Gold rose from a one-week low of $1,921.97 an ounce to near $1,930 in early Asian trading on Friday. As the three major U.S. stock indexes tumbled, traders scrambled to cover losses by selling gold and other assets. While U.S. economic data has been mixed, traders are looking more forward to today’s non-farm payrolls report. The U.S. government is facing a shutdown at the end of the month, as well as retaliation from China. The vaccine news raised political concerns, with the White House insisting there was no political pressure on the agencies.
Political risk in the US is escalating, with enemies on both sides
The Speaker of the US House of Representatives Nancy Pelosi and The Treasury Secretary Steven Mnuchin have informally agreed on a stopgap funding bill to avoid a government shutdown at the end of this month. The informal agreement would avoid a government shutdown beyond Sept. 30 and would prevent the issue from becoming entangled in ongoing coronavirus relief negotiations. The current outbreak negotiations have been stalled for weeks. Under the agreement reached between Democrats and the Trump administration, the proposal to fund the government at current levels could avoid a shutdown before the November elections and possibly before the end of the year. “House Democrats support a clear continuing resolution,” Pelosi spokesman Drew Hammill told ABC News. Even so, as Ms Pelosi pointed out the day before, there are still “deep divisions” between opposition Democrats and the ruling Republicans over a new fiscal stimulus bill.
Relations between China and America have not improved. The United States imposed sanctions on several companies on Thursday, accusing them of facilitating the transportation and sale of Iranian petrochemical products, the Treasury Department said in a recent statement. The Treasury Department said it had imposed sanctions on six companies based in Iran, the United Arab Emirates and China. The companies support Triliance Petrochemical Co. Ltd., which is blacklisted in the U.S., the Ministry said. In a statement, the State Department said it also imposed sanctions on five entities and three individuals involved in transactions related to Iran’s oil and petrochemical industry.
In response, China is planning a series of new government policies to develop its domestic semiconductor industry and to deal with restrictions imposed by the Trump administration, giving it the same priority as efforts to build atomic capacity. The news sent the Philadelphia Semiconductor Index of the US down 5.7 per cent on Thursday, its biggest one-day drop since mid-June, and knocked nearly $100bn off its value.
In addition, China may reduce its bond holdings by the US and remove pressure from the US by becoming the world’s second largest holder of US bonds, the Global Times reported. The move is in response to the latest US sanctions against Chinese diplomats. Experts say China is likely to gradually reduce its holdings of US Treasuries to about $800bn, from the current $1tn, as the ballooning US federal deficit increases the risk of default and the Trump administration continues to lash out at it.
News of the vaccine’s success is rife with political controversy
Albert Bourla, Pfizer’s chief executive, said on Thursday that 23,000 volunteers had taken part in the third phase of the trial, which began in July, and that results would be announced as early as October. America’s Centres for Disease Control and Prevention (CDC) has asked states to prepare to distribute the vaccine as early as November. The US Food and Drug Administration (FDA) said it could quickly approve and use the vaccine through emergency authorization before the end of phase III clinical trials. That has raised concerns among public health experts that Mr. Trump is pressing regulators to approve vaccines before they have enough data to review them.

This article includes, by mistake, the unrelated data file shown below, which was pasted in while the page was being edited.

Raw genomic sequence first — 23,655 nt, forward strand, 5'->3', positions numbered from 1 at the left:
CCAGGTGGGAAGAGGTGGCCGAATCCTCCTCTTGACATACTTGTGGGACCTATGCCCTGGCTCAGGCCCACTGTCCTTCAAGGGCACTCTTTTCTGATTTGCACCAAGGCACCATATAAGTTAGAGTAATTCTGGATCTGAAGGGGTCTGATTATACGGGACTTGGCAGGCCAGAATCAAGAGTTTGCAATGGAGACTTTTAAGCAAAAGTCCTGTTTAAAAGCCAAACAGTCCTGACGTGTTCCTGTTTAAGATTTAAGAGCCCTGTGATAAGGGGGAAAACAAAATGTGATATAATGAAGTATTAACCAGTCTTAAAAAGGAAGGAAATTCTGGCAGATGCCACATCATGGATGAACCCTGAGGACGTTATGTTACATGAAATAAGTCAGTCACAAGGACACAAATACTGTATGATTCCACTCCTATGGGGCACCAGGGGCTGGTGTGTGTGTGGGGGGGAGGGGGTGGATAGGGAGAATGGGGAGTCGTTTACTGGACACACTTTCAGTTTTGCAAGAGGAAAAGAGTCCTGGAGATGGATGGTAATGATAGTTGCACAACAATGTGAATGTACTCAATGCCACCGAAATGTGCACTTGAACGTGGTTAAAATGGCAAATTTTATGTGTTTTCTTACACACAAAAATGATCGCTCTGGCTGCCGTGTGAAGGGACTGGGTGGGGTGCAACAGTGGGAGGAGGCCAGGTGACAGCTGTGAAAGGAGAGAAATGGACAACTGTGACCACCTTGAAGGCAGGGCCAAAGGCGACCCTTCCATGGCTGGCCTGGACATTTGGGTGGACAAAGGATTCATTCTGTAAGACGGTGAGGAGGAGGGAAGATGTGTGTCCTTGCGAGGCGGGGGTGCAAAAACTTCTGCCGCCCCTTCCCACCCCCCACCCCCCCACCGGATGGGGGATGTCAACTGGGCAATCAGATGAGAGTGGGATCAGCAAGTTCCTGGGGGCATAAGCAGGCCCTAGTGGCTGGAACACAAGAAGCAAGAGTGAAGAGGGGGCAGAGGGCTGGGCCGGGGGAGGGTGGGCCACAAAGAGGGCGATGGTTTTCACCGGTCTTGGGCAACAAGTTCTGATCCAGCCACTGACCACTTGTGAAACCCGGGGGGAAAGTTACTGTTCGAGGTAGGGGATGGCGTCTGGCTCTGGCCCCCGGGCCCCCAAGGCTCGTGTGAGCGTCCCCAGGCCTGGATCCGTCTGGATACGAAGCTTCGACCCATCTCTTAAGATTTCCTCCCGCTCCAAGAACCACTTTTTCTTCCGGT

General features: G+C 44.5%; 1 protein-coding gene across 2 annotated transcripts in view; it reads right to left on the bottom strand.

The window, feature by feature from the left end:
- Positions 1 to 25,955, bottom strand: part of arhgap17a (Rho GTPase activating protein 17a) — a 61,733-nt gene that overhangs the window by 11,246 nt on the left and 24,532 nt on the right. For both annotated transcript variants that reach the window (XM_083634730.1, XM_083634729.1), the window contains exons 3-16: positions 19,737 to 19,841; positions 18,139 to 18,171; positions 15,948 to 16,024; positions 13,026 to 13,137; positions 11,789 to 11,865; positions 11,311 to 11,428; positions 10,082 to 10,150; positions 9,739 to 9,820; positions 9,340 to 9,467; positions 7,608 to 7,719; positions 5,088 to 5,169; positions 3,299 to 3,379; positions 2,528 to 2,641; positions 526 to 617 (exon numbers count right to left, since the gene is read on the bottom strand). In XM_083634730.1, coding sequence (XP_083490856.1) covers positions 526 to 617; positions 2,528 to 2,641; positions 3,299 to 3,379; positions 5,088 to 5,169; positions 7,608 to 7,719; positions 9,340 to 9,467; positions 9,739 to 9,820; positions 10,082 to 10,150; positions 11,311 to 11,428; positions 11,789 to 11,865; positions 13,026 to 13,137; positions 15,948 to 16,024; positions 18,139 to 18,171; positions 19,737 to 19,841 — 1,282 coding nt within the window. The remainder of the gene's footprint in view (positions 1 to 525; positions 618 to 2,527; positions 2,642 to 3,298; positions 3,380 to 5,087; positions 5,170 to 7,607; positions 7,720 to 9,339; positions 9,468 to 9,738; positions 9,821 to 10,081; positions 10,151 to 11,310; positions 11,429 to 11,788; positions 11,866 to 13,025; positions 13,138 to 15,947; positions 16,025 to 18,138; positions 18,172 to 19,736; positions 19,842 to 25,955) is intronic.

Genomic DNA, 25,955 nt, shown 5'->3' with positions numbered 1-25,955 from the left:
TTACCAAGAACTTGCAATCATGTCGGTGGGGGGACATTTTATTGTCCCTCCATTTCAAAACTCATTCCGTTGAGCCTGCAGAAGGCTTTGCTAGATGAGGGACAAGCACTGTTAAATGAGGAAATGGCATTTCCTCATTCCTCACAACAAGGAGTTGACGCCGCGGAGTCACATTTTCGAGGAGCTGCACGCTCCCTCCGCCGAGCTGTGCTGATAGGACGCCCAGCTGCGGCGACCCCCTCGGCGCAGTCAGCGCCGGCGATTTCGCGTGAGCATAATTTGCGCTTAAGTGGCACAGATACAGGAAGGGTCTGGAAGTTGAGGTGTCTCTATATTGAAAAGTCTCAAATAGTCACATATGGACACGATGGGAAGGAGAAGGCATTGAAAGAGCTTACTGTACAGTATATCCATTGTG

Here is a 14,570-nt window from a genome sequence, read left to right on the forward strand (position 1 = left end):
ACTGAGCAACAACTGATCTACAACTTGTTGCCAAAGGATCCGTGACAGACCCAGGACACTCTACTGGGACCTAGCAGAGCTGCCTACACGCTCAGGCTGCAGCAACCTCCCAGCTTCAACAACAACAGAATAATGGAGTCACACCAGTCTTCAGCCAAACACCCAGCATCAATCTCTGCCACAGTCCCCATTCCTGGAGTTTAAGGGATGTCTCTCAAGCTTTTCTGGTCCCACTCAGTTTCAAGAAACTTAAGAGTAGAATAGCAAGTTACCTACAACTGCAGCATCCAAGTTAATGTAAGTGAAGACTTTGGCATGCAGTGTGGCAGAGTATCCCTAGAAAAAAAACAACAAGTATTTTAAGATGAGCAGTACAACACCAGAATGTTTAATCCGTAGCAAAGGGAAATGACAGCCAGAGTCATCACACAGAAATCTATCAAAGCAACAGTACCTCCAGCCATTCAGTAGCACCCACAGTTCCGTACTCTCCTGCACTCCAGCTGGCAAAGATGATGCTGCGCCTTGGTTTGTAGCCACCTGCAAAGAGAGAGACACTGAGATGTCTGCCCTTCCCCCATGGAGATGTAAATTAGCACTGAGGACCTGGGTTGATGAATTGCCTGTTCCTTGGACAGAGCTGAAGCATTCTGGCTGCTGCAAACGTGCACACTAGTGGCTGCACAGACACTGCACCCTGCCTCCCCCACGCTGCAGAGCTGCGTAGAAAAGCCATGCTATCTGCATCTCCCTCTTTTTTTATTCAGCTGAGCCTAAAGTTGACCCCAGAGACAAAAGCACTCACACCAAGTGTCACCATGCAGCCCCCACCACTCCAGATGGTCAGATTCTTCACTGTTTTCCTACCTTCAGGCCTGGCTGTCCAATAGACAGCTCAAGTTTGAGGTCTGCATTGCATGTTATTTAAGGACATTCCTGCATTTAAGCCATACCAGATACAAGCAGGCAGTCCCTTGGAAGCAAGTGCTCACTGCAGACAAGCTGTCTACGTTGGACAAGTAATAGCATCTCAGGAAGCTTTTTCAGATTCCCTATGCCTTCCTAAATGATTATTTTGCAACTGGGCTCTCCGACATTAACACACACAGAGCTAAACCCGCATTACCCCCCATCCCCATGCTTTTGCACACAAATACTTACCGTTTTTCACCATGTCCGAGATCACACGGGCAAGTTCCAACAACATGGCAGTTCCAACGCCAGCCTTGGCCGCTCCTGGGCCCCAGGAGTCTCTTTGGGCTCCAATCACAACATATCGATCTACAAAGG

However, Pfizer said it would not submit an application for approval if the results did not prove that the vaccine was safe and effective. White House spokeswoman Kayleigh McEnany also said the FDA is not under political pressure.
Mixed US data, waiting for non-farm payrolls
Chicago Fed President Charles Evans on Thursday backed a pledge to keep interest rates near zero until inflation hits 2.5 percent, well above the current low level and just above the U.S. central bank’s 2 percent inflation target. He called on Congress for more financial aid and hinted at further easing of U.S. monetary policy,
In the U.S., the Labor Department said Thursday that new job losses fell 130,000 in the last week of August to a seasonally adjusted 881,000, below market expectations of 950,000. However, the trade deficit rose 18.9 per cent to $63.6bn as imports rebounded sharply, according to government figures, exceeding economists’ expectations for a deficit of $58bn in July and the highest in 12 years. U.S. jobless claims are “good, but the trade balance Numbers are really bad,” said Naeem Aslam, chief market economist at AvaTrade in Toronto. Mr Aslam said gold was still trading above $1,900 an ounce, “which puts gold on track to break through $2,000.” “The biggest risk event for gold” is Friday’s US non-farm payrolls data, and “only strong data can break” the gold rally.
In the United States, the service sector expanded at a slower pace in August as order growth slowed, indicating a more modest recovery from the outbreak. The Institute for Supply Management’s index of the services sector fell 1.2 points to 56.9, in line with the median forecast of economists surveyed by Bloomberg. It was the first decline in four months. A reading above 50 indicates economic growth.
The NON-farm payrolls and unemployment rate report will be released at 20:30 this evening. The nonfarm payrolls report is expected to show 1.4 million new jobs. Analysts expect the unemployment rate to fall from 10.2 percent in July to 9.8 percent, the lowest level since April.